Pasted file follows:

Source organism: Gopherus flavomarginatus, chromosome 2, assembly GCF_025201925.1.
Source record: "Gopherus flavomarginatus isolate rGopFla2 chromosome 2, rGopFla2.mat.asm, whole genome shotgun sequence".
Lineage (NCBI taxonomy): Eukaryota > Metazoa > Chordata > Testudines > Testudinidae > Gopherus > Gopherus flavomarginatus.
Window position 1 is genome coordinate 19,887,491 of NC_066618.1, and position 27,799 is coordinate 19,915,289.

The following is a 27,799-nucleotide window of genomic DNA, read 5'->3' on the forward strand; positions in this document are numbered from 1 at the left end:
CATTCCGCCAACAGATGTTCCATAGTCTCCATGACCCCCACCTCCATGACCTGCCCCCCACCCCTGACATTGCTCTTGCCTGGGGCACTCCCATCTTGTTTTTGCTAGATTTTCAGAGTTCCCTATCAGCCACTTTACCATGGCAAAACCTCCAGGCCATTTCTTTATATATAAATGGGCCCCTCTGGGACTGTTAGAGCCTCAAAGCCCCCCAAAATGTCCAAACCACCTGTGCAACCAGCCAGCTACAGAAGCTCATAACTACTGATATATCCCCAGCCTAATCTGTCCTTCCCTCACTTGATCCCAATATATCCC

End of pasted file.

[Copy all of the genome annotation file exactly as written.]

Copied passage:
Source organism: Gopherus flavomarginatus, chromosome 2, assembly GCF_025201925.1.
Source record: "Gopherus flavomarginatus isolate rGopFla2 chromosome 2, rGopFla2.mat.asm, whole genome shotgun sequence".
Lineage (NCBI taxonomy): Eukaryota > Metazoa > Chordata > Testudines > Testudinidae > Gopherus > Gopherus flavomarginatus.
Window position 1 is genome coordinate 19,887,491 of NC_066618.1, and position 27,799 is coordinate 19,915,289.

The following is a 27,799-nucleotide window of genomic DNA, read 5'->3' on the forward strand; positions in this document are numbered from 1 at the left end:
CATTCCGCCAACAGATGTTCCATAGTCTCCATGACCCCCACCTCCATGACCTGCCCCCCACCCCTGACATTGCTCTTGCCTGGGGCACTCCCATCTTGTTTTTGCTAGATTTTCAGAGTTCCCTATCAGCCACTTTACCATGGCAAAACCTCCAGGCCATTTCTTTATATATAAATGGGCCCCTCTGGGACTGTTAGAGCCTCAAAGCCCCCCAAAATGTCCAAACCACCTGTGCAACCAGCCAGCTACAGAAGCTCATAACTACTGATATATCCCCAGCCTAATCTGTCCTTCCCTCACTTGATCCCAATATATCCC